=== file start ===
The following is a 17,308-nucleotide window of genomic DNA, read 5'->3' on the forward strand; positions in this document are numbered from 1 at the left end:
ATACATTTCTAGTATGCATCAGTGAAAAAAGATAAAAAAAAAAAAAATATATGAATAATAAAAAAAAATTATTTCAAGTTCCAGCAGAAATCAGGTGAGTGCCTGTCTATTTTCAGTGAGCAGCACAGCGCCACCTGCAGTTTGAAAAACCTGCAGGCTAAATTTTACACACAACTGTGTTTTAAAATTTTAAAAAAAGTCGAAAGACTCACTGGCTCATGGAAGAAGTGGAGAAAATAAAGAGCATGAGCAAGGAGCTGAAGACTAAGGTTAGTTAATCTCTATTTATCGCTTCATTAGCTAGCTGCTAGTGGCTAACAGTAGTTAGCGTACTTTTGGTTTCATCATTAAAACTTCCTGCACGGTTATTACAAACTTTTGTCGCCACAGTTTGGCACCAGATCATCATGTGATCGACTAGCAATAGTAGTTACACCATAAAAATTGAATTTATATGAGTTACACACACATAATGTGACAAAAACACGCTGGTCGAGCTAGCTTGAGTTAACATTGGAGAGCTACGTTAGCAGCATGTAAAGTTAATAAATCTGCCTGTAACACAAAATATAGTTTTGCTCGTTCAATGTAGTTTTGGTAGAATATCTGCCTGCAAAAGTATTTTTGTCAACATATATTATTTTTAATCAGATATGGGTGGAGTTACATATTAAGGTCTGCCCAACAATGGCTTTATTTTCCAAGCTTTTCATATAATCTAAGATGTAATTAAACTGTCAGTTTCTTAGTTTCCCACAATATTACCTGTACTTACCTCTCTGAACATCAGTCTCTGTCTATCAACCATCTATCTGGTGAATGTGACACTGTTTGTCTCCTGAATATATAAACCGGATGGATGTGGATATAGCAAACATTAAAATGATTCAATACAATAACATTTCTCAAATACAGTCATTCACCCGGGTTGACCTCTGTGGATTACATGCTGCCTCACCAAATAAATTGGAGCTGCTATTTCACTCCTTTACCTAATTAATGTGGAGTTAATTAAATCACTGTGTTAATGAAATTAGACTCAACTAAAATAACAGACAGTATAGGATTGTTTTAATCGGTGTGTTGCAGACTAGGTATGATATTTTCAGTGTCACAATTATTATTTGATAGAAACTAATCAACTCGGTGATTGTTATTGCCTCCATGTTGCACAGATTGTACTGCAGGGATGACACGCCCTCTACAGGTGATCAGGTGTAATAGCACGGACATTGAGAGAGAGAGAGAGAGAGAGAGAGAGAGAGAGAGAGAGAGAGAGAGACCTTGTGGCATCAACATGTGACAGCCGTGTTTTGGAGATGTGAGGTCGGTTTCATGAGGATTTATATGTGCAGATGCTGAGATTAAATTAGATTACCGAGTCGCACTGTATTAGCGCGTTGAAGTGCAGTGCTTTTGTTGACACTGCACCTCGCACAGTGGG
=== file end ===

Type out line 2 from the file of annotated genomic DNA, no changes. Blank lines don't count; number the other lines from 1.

ATACATTTCTAGTATGCATCAGTGAAAAAAGATAAAAAAAAAAAAAATATATGAATAATAAAAAAAAATTATTTCAAGTTCCAGCAGAAATCAGGTGAGTGCCTGTCTATTTTCAGTGAGCAGCACAGCGCCACCTGCAGTTTGAAAAACCTGCAGGCTAAATTTTACACACAACTGTGTTTTAAAATTTTAAAAAAAGTCGAAAGACTCACTGGCTCATGGAAGAAGTGGAGAAAATAAAGAGCATGAGCAAGGAGCTGAAGACTAAGGTTAGTTAATCTCTATTTATCGCTTCATTAGCTAGCTGCTAGTGGCTAACAGTAGTTAGCGTACTTTTGGTTTCATCATTAAAACTTCCTGCACGGTTATTACAAACTTTTGTCGCCACAGTTTGGCACCAGATCATCATGTGATCGACTAGCAATAGTAGTTACACCATAAAAATTGAATTTATATGAGTTACACACACATAATGTGACAAAAACACGCTGGTCGAGCTAGCTTGAGTTAACATTGGAGAGCTACGTTAGCAGCATGTAAAGTTAATAAATCTGCCTGTAACACAAAATATAGTTTTGCTCGTTCAATGTAGTTTTGGTAGAATATCTGCCTGCAAAAGTATTTTTGTCAACATATATTATTTTTAATCAGATATGGGTGGAGTTACATATTAAGGTCTGCCCAACAATGGCTTTATTTTCCAAGCTTTTCATATAATCTAAGATGTAATTAAACTGTCAGTTTCTTAGTTTCCCACAATATTACCTGTACTTACCTCTCTGAACATCAGTCTCTGTCTATCAACCATCTATCTGGTGAATGTGACACTGTTTGTCTCCTGAATATATAAACCGGATGGATGTGGATATAGCAAACATTAAAATGATTCAATACAATAACATTTCTCAAATACAGTCATTCACCCGGGTTGACCTCTGTGGATTACATGCTGCCTCACCAAATAAATTGGAGCTGCTATTTCACTCCTTTACCTAATTAATGTGGAGTTAATTAAATCACTGTGTTAATGAAATTAGACTCAACTAAAATAACAGACAGTATAGGATTGTTTTAATCGGTGTGTTGCAGACTAGGTATGATATTTTCAGTGTCACAATTATTATTTGATAGAAACTAATCAACTCGGTGATTGTTATTGCCTCCATGTTGCACAGATTGTACTGCAGGGATGACACGCCCTCTACAGGTGATCAGGTGTAATAGCACGGACATTGAGAGAGAGAGAGAGAGAGAGAGAGAGAGAGAGAGAGAGAGAGAGAGACCTTGTGGCATCAACATGTGACAGCCGTGTTTTGGAGATGTGAGGTCGGTTTCATGAGGATTTATATGTGCAGATGCTGAGATTAAATTAGATTACCGAGTCGCACTGTATTAGCGCGTTGAAGTGCAGTGCTTTTGTTGACACTGCACCTCGCACAGTGGG